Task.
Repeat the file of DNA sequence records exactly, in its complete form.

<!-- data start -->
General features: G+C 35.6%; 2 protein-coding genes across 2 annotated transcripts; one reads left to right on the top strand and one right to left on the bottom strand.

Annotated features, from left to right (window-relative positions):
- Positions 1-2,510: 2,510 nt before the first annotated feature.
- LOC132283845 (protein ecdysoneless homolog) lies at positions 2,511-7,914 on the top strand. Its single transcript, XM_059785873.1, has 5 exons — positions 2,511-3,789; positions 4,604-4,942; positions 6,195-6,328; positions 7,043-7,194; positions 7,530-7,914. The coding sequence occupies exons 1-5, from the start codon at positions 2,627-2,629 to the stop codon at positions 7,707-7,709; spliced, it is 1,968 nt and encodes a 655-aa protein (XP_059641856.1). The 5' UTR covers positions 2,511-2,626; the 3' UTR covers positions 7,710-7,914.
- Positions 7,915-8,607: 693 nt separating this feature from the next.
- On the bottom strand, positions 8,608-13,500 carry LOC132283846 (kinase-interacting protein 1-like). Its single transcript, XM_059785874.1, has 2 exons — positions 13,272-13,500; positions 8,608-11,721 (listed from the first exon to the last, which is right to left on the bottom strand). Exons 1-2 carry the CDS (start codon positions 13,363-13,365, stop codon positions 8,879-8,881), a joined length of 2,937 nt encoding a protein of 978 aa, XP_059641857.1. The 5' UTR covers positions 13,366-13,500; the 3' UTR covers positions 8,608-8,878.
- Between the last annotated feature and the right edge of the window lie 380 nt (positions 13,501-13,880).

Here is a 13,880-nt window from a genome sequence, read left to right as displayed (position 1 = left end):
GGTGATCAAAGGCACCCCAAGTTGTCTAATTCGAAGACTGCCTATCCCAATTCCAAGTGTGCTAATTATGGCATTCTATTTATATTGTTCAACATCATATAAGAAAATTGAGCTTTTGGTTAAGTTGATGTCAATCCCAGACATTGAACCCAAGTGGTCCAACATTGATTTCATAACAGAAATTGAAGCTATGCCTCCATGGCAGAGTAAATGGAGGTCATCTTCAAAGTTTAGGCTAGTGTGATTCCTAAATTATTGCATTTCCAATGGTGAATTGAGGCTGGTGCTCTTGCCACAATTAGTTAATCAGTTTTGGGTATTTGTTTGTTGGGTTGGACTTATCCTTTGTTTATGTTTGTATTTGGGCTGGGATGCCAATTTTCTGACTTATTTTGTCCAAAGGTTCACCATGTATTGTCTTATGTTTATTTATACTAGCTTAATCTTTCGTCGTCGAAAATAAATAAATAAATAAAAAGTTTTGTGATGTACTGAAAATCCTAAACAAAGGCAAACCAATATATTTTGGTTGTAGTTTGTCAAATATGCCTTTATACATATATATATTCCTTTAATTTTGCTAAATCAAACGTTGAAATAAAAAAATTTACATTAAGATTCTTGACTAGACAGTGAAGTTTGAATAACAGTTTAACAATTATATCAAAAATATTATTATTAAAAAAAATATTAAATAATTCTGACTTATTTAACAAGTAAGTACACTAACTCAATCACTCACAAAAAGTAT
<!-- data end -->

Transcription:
General features: G+C 35.6%; 2 protein-coding genes across 2 annotated transcripts; one reads left to right on the top strand and one right to left on the bottom strand.

Annotated features, from left to right (window-relative positions):
- Positions 1-2,510: 2,510 nt before the first annotated feature.
- LOC132283845 (protein ecdysoneless homolog) lies at positions 2,511-7,914 on the top strand. Its single transcript, XM_059785873.1, has 5 exons — positions 2,511-3,789; positions 4,604-4,942; positions 6,195-6,328; positions 7,043-7,194; positions 7,530-7,914. The coding sequence occupies exons 1-5, from the start codon at positions 2,627-2,629 to the stop codon at positions 7,707-7,709; spliced, it is 1,968 nt and encodes a 655-aa protein (XP_059641856.1). The 5' UTR covers positions 2,511-2,626; the 3' UTR covers positions 7,710-7,914.
- Positions 7,915-8,607: 693 nt separating this feature from the next.
- On the bottom strand, positions 8,608-13,500 carry LOC132283846 (kinase-interacting protein 1-like). Its single transcript, XM_059785874.1, has 2 exons — positions 13,272-13,500; positions 8,608-11,721 (listed from the first exon to the last, which is right to left on the bottom strand). Exons 1-2 carry the CDS (start codon positions 13,363-13,365, stop codon positions 8,879-8,881), a joined length of 2,937 nt encoding a protein of 978 aa, XP_059641857.1. The 5' UTR covers positions 13,366-13,500; the 3' UTR covers positions 8,608-8,878.
- Between the last annotated feature and the right edge of the window lie 380 nt (positions 13,501-13,880).

Here is a 13,880-nt window from a genome sequence, read left to right as displayed (position 1 = left end):
GGTGATCAAAGGCACCCCAAGTTGTCTAATTCGAAGACTGCCTATCCCAATTCCAAGTGTGCTAATTATGGCATTCTATTTATATTGTTCAACATCATATAAGAAAATTGAGCTTTTGGTTAAGTTGATGTCAATCCCAGACATTGAACCCAAGTGGTCCAACATTGATTTCATAACAGAAATTGAAGCTATGCCTCCATGGCAGAGTAAATGGAGGTCATCTTCAAAGTTTAGGCTAGTGTGATTCCTAAATTATTGCATTTCCAATGGTGAATTGAGGCTGGTGCTCTTGCCACAATTAGTTAATCAGTTTTGGGTATTTGTTTGTTGGGTTGGACTTATCCTTTGTTTATGTTTGTATTTGGGCTGGGATGCCAATTTTCTGACTTATTTTGTCCAAAGGTTCACCATGTATTGTCTTATGTTTATTTATACTAGCTTAATCTTTCGTCGTCGAAAATAAATAAATAAATAAAAAGTTTTGTGATGTACTGAAAATCCTAAACAAAGGCAAACCAATATATTTTGGTTGTAGTTTGTCAAATATGCCTTTATACATATATATATTCCTTTAATTTTGCTAAATCAAACGTTGAAATAAAAAAATTTACATTAAGATTCTTGACTAGACAGTGAAGTTTGAATAACAGTTTAACAATTATATCAAAAATATTATTATTAAAAAAAATATTAAATAATTCTGACTTATTTAACAAGTAAGTACACTAACTCAATCACTCACAAAAAGTAT